Labonte also called for the town to address hiring a grant writer in order to improve on getting state assistance on certain projects when they can. He also called for more transparency, something he would bring to the role.
“The committees within the town need to communicate and make processes less complicated for people in town. Each committee seems to work in isolation, which benefits no one,” Labonte said.

Labonte also added he was committed to the town’s schools, as a strong school system leads to improved property values and brings in new families.

Massey, the next candidate for Selectboard to speak, opened up by telling those in attendance everything he is not.

“I’m not here because I think someone is doing a bad job, that I can do better. I’m not here because some friends really want something pushed through. And I’m not here to make false promises, or guarantee that I can do x, y and z,” Massey said.

Citing his history and political science major, he felt what other way to best utilize his education than to run for town government.

“I firmly believe that those elected in representative government have a responsibility to those that voted them in. That responsibility extends but is not limited to sitting down and actually listening to what people have to say and acting accordingly,” Massey said.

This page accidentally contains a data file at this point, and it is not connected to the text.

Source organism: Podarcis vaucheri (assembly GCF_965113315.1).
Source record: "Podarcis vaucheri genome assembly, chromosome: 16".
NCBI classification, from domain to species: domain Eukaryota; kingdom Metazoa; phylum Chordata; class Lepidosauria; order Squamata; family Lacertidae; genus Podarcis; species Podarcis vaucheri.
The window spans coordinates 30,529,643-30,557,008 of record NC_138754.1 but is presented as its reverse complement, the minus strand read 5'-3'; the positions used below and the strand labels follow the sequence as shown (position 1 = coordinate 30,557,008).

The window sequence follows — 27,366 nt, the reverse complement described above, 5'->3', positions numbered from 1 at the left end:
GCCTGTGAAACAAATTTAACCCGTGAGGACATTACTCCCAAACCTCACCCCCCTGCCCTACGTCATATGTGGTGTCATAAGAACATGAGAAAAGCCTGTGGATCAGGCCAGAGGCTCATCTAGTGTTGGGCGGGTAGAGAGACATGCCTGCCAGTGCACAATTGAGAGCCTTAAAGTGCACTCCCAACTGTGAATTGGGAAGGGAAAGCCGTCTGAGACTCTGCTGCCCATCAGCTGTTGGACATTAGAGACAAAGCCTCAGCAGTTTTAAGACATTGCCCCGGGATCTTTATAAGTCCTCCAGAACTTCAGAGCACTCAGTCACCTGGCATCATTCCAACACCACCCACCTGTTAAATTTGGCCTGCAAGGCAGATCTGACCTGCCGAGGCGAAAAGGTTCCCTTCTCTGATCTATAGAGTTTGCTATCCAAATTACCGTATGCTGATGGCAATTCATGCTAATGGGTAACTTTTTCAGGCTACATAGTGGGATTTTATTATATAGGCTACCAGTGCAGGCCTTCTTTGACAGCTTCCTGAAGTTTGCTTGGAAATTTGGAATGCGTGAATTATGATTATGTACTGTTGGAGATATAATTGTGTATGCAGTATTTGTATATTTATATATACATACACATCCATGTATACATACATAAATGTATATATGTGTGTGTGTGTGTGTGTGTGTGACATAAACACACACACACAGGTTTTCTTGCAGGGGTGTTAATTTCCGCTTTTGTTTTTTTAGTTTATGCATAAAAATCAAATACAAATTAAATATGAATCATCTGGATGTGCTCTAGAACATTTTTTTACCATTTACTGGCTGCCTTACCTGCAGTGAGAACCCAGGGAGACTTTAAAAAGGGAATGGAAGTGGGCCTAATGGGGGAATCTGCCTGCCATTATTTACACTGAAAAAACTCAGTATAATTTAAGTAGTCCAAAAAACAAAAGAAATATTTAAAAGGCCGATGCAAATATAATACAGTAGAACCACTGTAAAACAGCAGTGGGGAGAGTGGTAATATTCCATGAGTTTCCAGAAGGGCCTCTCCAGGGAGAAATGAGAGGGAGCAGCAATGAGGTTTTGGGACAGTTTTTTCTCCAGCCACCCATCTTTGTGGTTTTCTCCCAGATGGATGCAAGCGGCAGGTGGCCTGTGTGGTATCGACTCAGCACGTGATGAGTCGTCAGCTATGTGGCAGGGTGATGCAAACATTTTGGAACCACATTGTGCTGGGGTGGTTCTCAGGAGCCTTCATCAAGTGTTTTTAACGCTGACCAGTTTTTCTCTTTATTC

He added that while he has certain values and morals he is unwavering on, if what people are asking him to do does not but heads with those values, he gives his word that he will listen to residents.

Turgeon, the final candidate for Selectboard to speak, said she was running for the position to help build a strong foundation for the future of Granby.

“Over the next several years the town will be having many changes in town departments due to retirements. I want to make sure that future department heads will have the best interest of the town,” Turgeon said.

Turgeon has lived her whole life in Granby and has worked on many departments and committees for the town during her professional career. She is a former elected official for Parks and Recreation, as well as six years on the Board of Health.

Turgeon also is a former volunteer firefighter for the town before becoming a full-time firefighter and paramedic for two decades in Westfield. When returning to work in Granby in 2020, Turgeon became a full-time firefighter/paramedic for the town and was interim fire chief for a seven month stretch. She plans to remain on the force and eventually retire in the role.

“I feel that it’s important to keep communications open so that town members can make an informed decision. Keeping the communication open creates a better outlook for the towns future when everyone is informed,” Turgeon said.

Turgeon added she wants to keep Granby a farming community but with future amenities.

“We can still invite new businesses in town, there’s still plenty of room in the business district,” she said.

In closing, Turgeon said she would serve the role with pride and that the town’s history inspires her today.

“Preserving history helps us have a better understanding of where we come from and serves as a guide for the future. I feel deeply rooted and dedicated to the town,” Turgeon said.

To review the full speeches given by Selectboard candidates, as well as speeches for the other uncontested races on this year’s ballot visit the Granby Community Access & Media YouTube channel.